How brick-and-mortar stores can fight back
Both Krzynowek and his co-founding partner, Tom Stine, are Amazon Prime members themselves and use Amazon like most consumers. These trends, though, "don't necessarily ring to the doom of brick and mortar golf stores," Stine said.
"Nothing is better than personal service," he added. "Nothing is better than going into a store, any store, and being greeted by a real person, a person to show you what you are interested in, and someone you feel like is an expert at this, or at least is very knowledgeable and can help with your selection."
Of course, many golf retailers and companies already have their own online business, which certainly helps, but will probably never match Amazon's reach when it comes to convenience and sophisticated algorithms.
Physical golf retailers can take heart in other examples, though. For instance, while the idea traditional bookstores seemed destined for the graveyard, that's doesn't seem to be true anymore. Regular bookstores appear to be making a comeback in recent years.
"It's because the booksellers adapted, and gave the customers another reason to go into the bookstores," Stine said.
In New York, for example, the number of Indie bookstores has been increasing since 2009, and one of the reasons, is that they have become social places, offering interesting conversation and an atmosphere for like-minds to become a community.
So what can golf learn from this?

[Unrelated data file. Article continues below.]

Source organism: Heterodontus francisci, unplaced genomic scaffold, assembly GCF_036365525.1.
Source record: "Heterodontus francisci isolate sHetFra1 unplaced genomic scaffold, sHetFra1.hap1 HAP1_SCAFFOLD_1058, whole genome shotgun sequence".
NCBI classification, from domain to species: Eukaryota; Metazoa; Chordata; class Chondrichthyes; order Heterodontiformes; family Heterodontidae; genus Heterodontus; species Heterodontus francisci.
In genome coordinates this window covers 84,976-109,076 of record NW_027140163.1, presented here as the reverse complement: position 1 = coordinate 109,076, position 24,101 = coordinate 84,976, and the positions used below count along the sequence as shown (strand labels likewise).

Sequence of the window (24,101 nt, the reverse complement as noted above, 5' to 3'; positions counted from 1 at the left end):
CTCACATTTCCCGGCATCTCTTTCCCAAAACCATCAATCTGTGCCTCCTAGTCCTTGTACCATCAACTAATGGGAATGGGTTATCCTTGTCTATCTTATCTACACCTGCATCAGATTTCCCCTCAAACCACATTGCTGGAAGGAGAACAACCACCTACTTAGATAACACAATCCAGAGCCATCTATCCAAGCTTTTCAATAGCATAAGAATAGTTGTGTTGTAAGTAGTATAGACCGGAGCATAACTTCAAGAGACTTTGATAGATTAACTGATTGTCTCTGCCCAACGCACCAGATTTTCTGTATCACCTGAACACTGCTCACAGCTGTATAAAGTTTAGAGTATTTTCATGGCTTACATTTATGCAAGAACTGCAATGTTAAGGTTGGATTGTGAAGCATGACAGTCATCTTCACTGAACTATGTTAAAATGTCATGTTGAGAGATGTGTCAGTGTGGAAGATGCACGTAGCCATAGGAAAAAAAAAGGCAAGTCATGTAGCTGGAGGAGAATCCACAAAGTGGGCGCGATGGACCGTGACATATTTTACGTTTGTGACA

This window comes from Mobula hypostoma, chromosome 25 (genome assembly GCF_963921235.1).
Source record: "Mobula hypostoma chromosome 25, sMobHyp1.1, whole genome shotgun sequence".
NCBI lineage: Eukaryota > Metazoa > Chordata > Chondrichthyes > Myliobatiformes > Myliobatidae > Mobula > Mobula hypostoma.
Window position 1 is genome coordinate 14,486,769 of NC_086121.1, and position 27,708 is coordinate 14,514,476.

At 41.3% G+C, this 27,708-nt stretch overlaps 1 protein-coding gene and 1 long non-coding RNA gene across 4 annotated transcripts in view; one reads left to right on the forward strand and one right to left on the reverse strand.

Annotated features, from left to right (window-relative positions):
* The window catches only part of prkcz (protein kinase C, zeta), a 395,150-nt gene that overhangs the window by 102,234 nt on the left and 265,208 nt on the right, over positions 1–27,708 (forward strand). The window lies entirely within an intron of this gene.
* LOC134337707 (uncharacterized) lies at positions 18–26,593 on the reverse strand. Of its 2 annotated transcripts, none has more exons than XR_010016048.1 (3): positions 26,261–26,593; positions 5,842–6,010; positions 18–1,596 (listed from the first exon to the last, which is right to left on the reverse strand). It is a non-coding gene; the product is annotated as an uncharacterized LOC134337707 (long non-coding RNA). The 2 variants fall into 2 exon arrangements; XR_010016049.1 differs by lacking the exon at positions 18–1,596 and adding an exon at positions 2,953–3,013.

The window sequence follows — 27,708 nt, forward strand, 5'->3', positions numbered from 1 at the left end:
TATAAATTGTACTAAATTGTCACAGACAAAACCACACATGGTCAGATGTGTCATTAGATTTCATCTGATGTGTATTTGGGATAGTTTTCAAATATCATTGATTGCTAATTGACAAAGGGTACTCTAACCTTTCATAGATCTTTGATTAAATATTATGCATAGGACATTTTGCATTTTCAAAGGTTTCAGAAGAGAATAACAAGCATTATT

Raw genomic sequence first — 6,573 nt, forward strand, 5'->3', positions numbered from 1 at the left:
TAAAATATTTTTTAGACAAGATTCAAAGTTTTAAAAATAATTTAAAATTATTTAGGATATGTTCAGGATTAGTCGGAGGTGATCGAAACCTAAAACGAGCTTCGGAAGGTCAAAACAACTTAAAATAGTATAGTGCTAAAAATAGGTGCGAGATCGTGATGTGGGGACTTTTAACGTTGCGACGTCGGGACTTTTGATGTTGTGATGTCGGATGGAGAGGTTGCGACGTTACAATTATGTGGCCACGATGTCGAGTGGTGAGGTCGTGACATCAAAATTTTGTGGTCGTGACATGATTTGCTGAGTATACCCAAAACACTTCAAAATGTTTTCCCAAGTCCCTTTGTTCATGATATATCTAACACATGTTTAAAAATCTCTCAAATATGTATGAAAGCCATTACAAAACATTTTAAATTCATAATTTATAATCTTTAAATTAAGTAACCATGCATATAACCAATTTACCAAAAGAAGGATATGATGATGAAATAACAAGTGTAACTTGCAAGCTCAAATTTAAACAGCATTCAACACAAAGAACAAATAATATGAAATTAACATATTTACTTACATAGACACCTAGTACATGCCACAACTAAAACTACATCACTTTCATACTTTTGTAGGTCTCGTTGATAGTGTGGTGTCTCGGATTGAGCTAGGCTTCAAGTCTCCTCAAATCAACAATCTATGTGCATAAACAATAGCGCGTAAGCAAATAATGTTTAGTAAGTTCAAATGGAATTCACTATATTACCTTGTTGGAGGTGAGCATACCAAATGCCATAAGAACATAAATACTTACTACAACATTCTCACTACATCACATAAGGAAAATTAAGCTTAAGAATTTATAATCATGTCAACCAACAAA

First off, golf stores have to be interesting, and maybe even entertaining. PGA Tour Superstores, for example, do so much more than sell balls, clubs and shirts. Not only can you demo equipment there, but you can get lessons and even take part in simulator competitions, which are especially attractive in the offseason when golf courses might be closed.
Most importantly, golf stores, whether they be green grass or off-course, have to offer outstanding customer service. Sales people need to take a real interest in their customers. Best they can, they need to establish relationships with them. Ask them about their game – or their lives for that matter -- and learn to read how much they want to share with you. At the very least, sales reps need to appear vested in their customers game. Those partnerships are difficult to establish online.
How is all this going to unfold? To help answer the question, Golf Datatech plans to continue surveying on this topic, conducting a new study in the next 12-18 months. It should give some answers on trends. Maybe golfers use Amazon more, maybe not.
"I think this movie has just started," Stine said. "We're barely into the first 30 minutes of the movie. And we're just going to have to see how it plays out."
Are you among the many golfers buying their golf products from Amazon instead of golf shops, or do you still prefer purchasing items in-person? Let us know in the comments.